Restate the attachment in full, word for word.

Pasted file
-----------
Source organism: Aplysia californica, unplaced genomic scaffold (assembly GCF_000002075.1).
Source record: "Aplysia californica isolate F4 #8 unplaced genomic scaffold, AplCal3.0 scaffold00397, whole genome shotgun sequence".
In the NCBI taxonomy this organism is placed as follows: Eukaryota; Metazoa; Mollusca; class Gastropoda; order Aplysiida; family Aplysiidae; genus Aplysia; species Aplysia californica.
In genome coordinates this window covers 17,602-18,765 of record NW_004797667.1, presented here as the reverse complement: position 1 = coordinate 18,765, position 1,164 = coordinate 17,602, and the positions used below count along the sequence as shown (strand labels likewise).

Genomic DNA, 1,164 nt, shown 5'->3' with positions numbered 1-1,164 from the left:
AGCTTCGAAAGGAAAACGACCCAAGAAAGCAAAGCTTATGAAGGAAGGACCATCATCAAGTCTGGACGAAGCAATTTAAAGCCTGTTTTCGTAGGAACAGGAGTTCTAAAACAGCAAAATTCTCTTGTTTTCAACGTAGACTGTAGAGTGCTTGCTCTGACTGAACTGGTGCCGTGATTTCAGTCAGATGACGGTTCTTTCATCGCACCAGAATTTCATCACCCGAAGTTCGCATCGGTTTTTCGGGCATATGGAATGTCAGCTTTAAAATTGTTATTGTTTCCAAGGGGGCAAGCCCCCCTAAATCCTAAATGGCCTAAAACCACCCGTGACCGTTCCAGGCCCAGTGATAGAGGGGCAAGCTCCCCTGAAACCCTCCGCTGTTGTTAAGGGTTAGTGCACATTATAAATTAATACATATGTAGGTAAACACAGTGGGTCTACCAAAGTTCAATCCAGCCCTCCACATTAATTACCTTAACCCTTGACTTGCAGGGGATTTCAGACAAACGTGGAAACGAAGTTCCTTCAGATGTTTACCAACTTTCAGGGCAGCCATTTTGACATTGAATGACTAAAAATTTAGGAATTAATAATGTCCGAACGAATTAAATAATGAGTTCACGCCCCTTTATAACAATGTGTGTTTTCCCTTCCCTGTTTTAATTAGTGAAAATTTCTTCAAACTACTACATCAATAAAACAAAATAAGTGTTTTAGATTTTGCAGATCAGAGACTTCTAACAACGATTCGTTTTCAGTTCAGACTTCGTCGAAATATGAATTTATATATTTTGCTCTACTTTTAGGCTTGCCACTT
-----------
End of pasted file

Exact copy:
Source organism: Aplysia californica, unplaced genomic scaffold (assembly GCF_000002075.1).
Source record: "Aplysia californica isolate F4 #8 unplaced genomic scaffold, AplCal3.0 scaffold00397, whole genome shotgun sequence".
In the NCBI taxonomy this organism is placed as follows: Eukaryota; Metazoa; Mollusca; class Gastropoda; order Aplysiida; family Aplysiidae; genus Aplysia; species Aplysia californica.
In genome coordinates this window covers 17,602-18,765 of record NW_004797667.1, presented here as the reverse complement: position 1 = coordinate 18,765, position 1,164 = coordinate 17,602, and the positions used below count along the sequence as shown (strand labels likewise).

Genomic DNA, 1,164 nt, shown 5'->3' with positions numbered 1-1,164 from the left:
AGCTTCGAAAGGAAAACGACCCAAGAAAGCAAAGCTTATGAAGGAAGGACCATCATCAAGTCTGGACGAAGCAATTTAAAGCCTGTTTTCGTAGGAACAGGAGTTCTAAAACAGCAAAATTCTCTTGTTTTCAACGTAGACTGTAGAGTGCTTGCTCTGACTGAACTGGTGCCGTGATTTCAGTCAGATGACGGTTCTTTCATCGCACCAGAATTTCATCACCCGAAGTTCGCATCGGTTTTTCGGGCATATGGAATGTCAGCTTTAAAATTGTTATTGTTTCCAAGGGGGCAAGCCCCCCTAAATCCTAAATGGCCTAAAACCACCCGTGACCGTTCCAGGCCCAGTGATAGAGGGGCAAGCTCCCCTGAAACCCTCCGCTGTTGTTAAGGGTTAGTGCACATTATAAATTAATACATATGTAGGTAAACACAGTGGGTCTACCAAAGTTCAATCCAGCCCTCCACATTAATTACCTTAACCCTTGACTTGCAGGGGATTTCAGACAAACGTGGAAACGAAGTTCCTTCAGATGTTTACCAACTTTCAGGGCAGCCATTTTGACATTGAATGACTAAAAATTTAGGAATTAATAATGTCCGAACGAATTAAATAATGAGTTCACGCCCCTTTATAACAATGTGTGTTTTCCCTTCCCTGTTTTAATTAGTGAAAATTTCTTCAAACTACTACATCAATAAAACAAAATAAGTGTTTTAGATTTTGCAGATCAGAGACTTCTAACAACGATTCGTTTTCAGTTCAGACTTCGTCGAAATATGAATTTATATATTTTGCTCTACTTTTAGGCTTGCCACTT